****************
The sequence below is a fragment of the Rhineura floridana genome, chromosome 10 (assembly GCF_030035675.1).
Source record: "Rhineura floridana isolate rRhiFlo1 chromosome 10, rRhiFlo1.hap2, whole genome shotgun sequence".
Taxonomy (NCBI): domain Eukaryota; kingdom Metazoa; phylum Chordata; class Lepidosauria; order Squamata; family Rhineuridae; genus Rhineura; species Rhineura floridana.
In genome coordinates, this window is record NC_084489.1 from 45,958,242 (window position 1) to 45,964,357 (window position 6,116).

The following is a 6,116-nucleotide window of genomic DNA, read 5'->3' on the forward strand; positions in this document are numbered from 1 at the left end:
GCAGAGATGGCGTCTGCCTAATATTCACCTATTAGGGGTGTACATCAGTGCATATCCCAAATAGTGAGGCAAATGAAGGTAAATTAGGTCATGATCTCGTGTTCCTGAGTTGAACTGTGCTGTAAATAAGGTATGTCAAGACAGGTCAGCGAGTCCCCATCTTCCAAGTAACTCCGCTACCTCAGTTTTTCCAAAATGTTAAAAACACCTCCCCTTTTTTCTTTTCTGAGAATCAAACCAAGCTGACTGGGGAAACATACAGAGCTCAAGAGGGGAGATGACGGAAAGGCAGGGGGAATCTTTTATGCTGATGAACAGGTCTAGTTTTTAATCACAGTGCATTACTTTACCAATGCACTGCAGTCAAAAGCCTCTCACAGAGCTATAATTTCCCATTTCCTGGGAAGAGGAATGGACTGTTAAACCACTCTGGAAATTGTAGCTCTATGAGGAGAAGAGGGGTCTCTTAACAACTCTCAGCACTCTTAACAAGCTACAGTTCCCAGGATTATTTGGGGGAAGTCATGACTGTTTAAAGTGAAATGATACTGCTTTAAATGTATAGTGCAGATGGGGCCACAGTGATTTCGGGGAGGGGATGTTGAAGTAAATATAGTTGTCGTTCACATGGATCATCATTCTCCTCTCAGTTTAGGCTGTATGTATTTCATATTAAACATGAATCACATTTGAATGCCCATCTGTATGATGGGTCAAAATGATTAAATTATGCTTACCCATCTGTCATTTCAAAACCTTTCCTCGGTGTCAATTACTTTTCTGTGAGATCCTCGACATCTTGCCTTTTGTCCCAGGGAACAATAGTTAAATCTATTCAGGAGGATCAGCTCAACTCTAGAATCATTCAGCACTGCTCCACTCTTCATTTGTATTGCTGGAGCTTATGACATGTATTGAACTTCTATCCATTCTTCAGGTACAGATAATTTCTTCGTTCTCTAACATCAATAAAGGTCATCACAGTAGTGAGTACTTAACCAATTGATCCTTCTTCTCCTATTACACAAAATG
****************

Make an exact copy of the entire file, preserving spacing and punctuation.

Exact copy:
The sequence below is a fragment of the Rhineura floridana genome, chromosome 10 (assembly GCF_030035675.1).
Source record: "Rhineura floridana isolate rRhiFlo1 chromosome 10, rRhiFlo1.hap2, whole genome shotgun sequence".
Taxonomy (NCBI): domain Eukaryota; kingdom Metazoa; phylum Chordata; class Lepidosauria; order Squamata; family Rhineuridae; genus Rhineura; species Rhineura floridana.
In genome coordinates, this window is record NC_084489.1 from 45,958,242 (window position 1) to 45,964,357 (window position 6,116).

The following is a 6,116-nucleotide window of genomic DNA, read 5'->3' on the forward strand; positions in this document are numbered from 1 at the left end:
GCAGAGATGGCGTCTGCCTAATATTCACCTATTAGGGGTGTACATCAGTGCATATCCCAAATAGTGAGGCAAATGAAGGTAAATTAGGTCATGATCTCGTGTTCCTGAGTTGAACTGTGCTGTAAATAAGGTATGTCAAGACAGGTCAGCGAGTCCCCATCTTCCAAGTAACTCCGCTACCTCAGTTTTTCCAAAATGTTAAAAACACCTCCCCTTTTTTCTTTTCTGAGAATCAAACCAAGCTGACTGGGGAAACATACAGAGCTCAAGAGGGGAGATGACGGAAAGGCAGGGGGAATCTTTTATGCTGATGAACAGGTCTAGTTTTTAATCACAGTGCATTACTTTACCAATGCACTGCAGTCAAAAGCCTCTCACAGAGCTATAATTTCCCATTTCCTGGGAAGAGGAATGGACTGTTAAACCACTCTGGAAATTGTAGCTCTATGAGGAGAAGAGGGGTCTCTTAACAACTCTCAGCACTCTTAACAAGCTACAGTTCCCAGGATTATTTGGGGGAAGTCATGACTGTTTAAAGTGAAATGATACTGCTTTAAATGTATAGTGCAGATGGGGCCACAGTGATTTCGGGGAGGGGATGTTGAAGTAAATATAGTTGTCGTTCACATGGATCATCATTCTCCTCTCAGTTTAGGCTGTATGTATTTCATATTAAACATGAATCACATTTGAATGCCCATCTGTATGATGGGTCAAAATGATTAAATTATGCTTACCCATCTGTCATTTCAAAACCTTTCCTCGGTGTCAATTACTTTTCTGTGAGATCCTCGACATCTTGCCTTTTGTCCCAGGGAACAATAGTTAAATCTATTCAGGAGGATCAGCTCAACTCTAGAATCATTCAGCACTGCTCCACTCTTCATTTGTATTGCTGGAGCTTATGACATGTATTGAACTTCTATCCATTCTTCAGGTACAGATAATTTCTTCGTTCTCTAACATCAATAAAGGTCATCACAGTAGTGAGTACTTAACCAATTGATCCTTCTTCTCCTATTACACAAAATG